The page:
Oh yeah and this does not include a former top 5 pitching prospect in baseball who has been perfect in save opportunities to this point. Remember him? Alex Reyes is supposed to go back to the rotation too. His current stats are going to need to improve – obviously not his ERA, but it’s simply hard to imagine him becoming an effective starter if he can’t stop walking batters.
Now, I will say this. This group is not particularly ideal for a team trying to win a World Series. It’s a great group if you’re on the come-up. But if you’re actually going for 1st place, there will be growing pains. None of these pitchers are all that likely to be great immediately. I don’t even know if they are likely to be good. Way too much uncertainty in this group. It’s not that dissimilar from the Cardinals plan in the outfield this year in fact, but this outfield included a top 15 hitting prospect who finished strong last year, a top 5 defensive CF who’s been a 3.7 WAR player per 600 PAs, and a 2.4 WAR player per 600 PAs in his short debut. So… quite a bit safer than if the Cards went with the all-prospect approach and Flaherty.
But the depth does not stop at Memphis. Springfield has some interesting arms as well. The 4th round pick of the 2019 draft skipped his way from the now nonexistent short season A ball all the way to AA. And he’s doing pretty well. In 4 starts and 17.2 IP, 22-year-old Andre Pallante has struggled with walks, but has a 25 K%, 2.55 ERA, and 3.78 FIP so far.
Also in AA is 23-year-old Domingo Robles, whom the Pirates traded to the Cardinals for international bonus money. In 3 starts, he has a 30.8 K% with a 2.81 ERA/3.12 FIP/3.35 xFIP. He’s another groundball heavy/no strikeout guy the Cards acquired who is striking everybody out now and not getting groundballs. Weird. (He also started yesterday, which my stats above do not account for. But 5.1 IP, 5 Ks, 2 BBs, ER isn’t going to make his stats look bad)
And I have to give a shout out to maybe the most under the radar great pitcher in the system, Connor Thomas. Who is Thomas, you might ask? Well, Thomas was drafted in the 5th round of the 2019 draft and had a similar debut to any old high round college draftee, which is that he pitched well in short season A ball, and was solid in Low A. Didn’t really trigger any prospect bells, especially with the lack of Ks in Low A. Cards saw something because they sent him to AA, where he’s dominating. He has a 31.3 K% and 1.6 BB% in, yes, just 16.1 IP. He also has a 63.4 GB%. He literally could not have had a better three starts to begin his season. Maybe someone worth paying attention to.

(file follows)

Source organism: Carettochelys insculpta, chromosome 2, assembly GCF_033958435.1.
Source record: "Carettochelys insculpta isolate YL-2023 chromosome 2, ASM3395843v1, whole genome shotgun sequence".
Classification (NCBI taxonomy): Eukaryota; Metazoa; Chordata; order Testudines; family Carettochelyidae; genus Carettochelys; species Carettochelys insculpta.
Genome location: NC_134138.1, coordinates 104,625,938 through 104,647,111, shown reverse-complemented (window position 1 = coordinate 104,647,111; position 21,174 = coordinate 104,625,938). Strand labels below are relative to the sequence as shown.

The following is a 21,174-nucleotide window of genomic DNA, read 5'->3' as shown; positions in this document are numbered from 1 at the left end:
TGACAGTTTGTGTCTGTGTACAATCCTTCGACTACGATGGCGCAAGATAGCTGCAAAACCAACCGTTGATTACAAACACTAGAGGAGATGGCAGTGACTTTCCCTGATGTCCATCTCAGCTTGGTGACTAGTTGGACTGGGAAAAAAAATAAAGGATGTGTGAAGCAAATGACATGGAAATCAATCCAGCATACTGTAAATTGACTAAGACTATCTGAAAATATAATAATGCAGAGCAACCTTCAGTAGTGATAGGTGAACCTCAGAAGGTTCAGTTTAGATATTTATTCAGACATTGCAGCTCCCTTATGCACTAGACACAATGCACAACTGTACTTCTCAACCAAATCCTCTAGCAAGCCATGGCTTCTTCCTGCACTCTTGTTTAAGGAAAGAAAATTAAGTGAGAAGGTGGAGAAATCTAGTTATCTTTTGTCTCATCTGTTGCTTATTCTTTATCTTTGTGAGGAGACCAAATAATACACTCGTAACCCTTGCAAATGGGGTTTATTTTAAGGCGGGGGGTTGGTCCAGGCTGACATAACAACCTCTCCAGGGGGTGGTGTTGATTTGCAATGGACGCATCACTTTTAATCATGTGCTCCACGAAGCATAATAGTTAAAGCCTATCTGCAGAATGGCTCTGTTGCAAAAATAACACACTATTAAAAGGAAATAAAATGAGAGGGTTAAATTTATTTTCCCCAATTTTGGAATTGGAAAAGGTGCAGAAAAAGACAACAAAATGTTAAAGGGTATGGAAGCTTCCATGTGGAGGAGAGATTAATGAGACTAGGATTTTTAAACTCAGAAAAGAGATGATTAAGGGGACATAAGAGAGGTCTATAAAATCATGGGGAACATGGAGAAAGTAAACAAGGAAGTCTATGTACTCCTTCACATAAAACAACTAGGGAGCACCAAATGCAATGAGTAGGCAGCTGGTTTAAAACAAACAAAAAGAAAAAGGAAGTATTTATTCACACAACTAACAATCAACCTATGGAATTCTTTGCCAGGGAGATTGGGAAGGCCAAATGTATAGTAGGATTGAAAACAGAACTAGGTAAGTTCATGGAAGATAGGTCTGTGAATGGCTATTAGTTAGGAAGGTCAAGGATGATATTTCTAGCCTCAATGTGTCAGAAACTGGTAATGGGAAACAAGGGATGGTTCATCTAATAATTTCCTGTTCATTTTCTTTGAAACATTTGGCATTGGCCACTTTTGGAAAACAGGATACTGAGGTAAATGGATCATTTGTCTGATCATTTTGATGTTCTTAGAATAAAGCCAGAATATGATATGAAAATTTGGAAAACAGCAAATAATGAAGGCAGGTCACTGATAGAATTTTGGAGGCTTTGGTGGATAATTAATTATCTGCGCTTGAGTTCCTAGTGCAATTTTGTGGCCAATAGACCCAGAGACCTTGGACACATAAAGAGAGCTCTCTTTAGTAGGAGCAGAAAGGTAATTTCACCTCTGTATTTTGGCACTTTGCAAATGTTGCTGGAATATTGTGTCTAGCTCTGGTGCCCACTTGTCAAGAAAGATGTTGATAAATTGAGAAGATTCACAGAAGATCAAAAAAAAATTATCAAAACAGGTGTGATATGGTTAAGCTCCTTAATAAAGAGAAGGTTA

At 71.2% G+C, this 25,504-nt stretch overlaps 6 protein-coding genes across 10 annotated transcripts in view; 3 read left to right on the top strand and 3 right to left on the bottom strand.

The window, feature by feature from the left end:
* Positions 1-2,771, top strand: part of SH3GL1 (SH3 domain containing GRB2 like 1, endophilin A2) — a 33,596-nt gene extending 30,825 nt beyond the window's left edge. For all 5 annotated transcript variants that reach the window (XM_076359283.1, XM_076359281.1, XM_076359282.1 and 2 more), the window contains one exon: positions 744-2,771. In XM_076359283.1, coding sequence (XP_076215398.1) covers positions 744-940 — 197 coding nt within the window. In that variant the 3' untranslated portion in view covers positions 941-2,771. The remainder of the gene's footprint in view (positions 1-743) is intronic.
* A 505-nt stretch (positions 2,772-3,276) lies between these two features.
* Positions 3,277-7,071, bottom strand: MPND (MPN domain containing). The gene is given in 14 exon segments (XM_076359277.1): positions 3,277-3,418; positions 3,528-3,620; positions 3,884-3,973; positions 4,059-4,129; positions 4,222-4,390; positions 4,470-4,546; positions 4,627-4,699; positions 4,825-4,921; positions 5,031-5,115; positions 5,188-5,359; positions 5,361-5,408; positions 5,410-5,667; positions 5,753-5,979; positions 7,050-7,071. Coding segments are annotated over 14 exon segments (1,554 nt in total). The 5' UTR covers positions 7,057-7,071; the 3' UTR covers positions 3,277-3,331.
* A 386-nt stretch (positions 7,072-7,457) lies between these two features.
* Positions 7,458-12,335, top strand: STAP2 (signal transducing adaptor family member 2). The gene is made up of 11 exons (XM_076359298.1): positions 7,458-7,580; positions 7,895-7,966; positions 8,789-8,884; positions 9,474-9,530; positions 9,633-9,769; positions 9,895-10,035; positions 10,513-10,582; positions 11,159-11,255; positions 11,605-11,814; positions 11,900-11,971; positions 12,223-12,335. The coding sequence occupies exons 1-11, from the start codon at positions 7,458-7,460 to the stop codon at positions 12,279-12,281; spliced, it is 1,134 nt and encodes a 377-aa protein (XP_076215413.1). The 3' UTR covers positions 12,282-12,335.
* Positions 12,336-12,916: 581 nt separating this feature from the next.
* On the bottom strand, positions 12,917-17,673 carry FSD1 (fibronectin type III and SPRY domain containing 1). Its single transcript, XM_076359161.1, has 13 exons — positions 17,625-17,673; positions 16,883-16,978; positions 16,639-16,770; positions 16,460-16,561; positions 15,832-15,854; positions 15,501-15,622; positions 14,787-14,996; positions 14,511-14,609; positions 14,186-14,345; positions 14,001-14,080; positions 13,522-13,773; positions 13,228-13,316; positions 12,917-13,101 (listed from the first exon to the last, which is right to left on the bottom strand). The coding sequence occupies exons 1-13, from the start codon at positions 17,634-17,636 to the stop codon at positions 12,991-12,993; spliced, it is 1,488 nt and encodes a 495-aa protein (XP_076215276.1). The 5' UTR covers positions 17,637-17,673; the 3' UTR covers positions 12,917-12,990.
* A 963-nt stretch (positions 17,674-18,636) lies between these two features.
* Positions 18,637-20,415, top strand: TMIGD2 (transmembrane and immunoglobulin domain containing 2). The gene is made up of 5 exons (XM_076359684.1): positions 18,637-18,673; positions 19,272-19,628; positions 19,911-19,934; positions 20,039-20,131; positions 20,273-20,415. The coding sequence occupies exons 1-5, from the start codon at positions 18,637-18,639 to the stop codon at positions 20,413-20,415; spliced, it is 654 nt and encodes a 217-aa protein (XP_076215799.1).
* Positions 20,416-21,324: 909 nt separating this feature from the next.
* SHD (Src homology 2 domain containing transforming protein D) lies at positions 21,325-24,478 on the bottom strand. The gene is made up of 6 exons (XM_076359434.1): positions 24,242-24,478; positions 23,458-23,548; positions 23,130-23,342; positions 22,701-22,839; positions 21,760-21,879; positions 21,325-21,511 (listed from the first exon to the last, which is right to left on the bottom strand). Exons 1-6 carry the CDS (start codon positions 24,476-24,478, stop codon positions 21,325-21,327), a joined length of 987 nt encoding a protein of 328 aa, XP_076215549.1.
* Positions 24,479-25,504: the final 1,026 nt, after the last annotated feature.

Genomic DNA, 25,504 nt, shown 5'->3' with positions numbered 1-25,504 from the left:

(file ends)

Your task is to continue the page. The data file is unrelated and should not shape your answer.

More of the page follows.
It’s early yes, but pretty much every name I’ve mentioned could end up emerging as a serious threat for the rotation next year. The guys in Springfield could force their way to Memphis by the end of the year. Obviously the guys in Memphis have a shorter road to the big leagues. But it’s been a little while since I’ve seen just so many options in the high minors. Which is good because the big league rotation is looking as uncertain as it has in years.
That’s realistically probably the only names that I could mention for next year, but it’s not like the interesting names stop there. 6’6 lefty Jack Ralston has struck out 40% of batters so far this year – also walked a ton – and has only thrown just over 3 innings per start. Already 23 and in High A, he seems like a future bullpen piece, but an exciting one nonetheless. 23-year-old Michael YaSenka has had dinger problems, but a 29.6 K% with a reasonable walk rate should be successful if he continues doing that. Undrafted free agent John Beller – albeit one who would be drafted with more than five rounds – has a 38.8 K% in Low A and had more strikeouts than Jacob de Grom in that one game, which he will be proud to tell his grandkids one day. And 2020 3rd rounder Levi Prater is unhittable if only he can get out of his own way and stop walking guys with a 36.4 K% and 24.2 BB%.
So pretty exciting time to follow the pitching depth of the Cardinals minor league system and while I’m not the most ardent follower of the system, it feels like it’s been a while? I could be wrong. Maybe this is normal. I don’t think it is. One thing is clear: this depth will be tested and quickly. Who knows if it will work out? But it should be fun to find out.